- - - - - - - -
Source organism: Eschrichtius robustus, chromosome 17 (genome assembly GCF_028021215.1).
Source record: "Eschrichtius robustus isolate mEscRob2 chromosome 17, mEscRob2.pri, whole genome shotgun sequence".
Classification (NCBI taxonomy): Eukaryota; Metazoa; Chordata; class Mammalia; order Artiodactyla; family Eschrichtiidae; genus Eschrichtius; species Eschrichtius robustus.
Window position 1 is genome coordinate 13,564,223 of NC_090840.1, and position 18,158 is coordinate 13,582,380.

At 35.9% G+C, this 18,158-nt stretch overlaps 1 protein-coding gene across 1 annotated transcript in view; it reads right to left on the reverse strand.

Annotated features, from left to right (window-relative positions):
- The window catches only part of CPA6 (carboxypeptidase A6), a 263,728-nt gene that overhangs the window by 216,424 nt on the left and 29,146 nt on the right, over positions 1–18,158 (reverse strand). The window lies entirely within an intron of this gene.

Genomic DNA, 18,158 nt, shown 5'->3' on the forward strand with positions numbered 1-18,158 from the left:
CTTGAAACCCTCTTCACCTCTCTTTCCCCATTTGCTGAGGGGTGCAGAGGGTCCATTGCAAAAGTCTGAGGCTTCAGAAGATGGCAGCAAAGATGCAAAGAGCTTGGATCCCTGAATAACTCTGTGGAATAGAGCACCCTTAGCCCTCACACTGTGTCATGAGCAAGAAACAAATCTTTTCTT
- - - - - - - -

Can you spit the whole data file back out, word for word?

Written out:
Source organism: Eschrichtius robustus, chromosome 17 (genome assembly GCF_028021215.1).
Source record: "Eschrichtius robustus isolate mEscRob2 chromosome 17, mEscRob2.pri, whole genome shotgun sequence".
Classification (NCBI taxonomy): Eukaryota; Metazoa; Chordata; class Mammalia; order Artiodactyla; family Eschrichtiidae; genus Eschrichtius; species Eschrichtius robustus.
Window position 1 is genome coordinate 13,564,223 of NC_090840.1, and position 18,158 is coordinate 13,582,380.

At 35.9% G+C, this 18,158-nt stretch overlaps 1 protein-coding gene across 1 annotated transcript in view; it reads right to left on the reverse strand.

Annotated features, from left to right (window-relative positions):
- The window catches only part of CPA6 (carboxypeptidase A6), a 263,728-nt gene that overhangs the window by 216,424 nt on the left and 29,146 nt on the right, over positions 1–18,158 (reverse strand). The window lies entirely within an intron of this gene.

Genomic DNA, 18,158 nt, shown 5'->3' on the forward strand with positions numbered 1-18,158 from the left:
CTTGAAACCCTCTTCACCTCTCTTTCCCCATTTGCTGAGGGGTGCAGAGGGTCCATTGCAAAAGTCTGAGGCTTCAGAAGATGGCAGCAAAGATGCAAAGAGCTTGGATCCCTGAATAACTCTGTGGAATAGAGCACCCTTAGCCCTCACACTGTGTCATGAGCAAGAAACAAATCTTTTCTT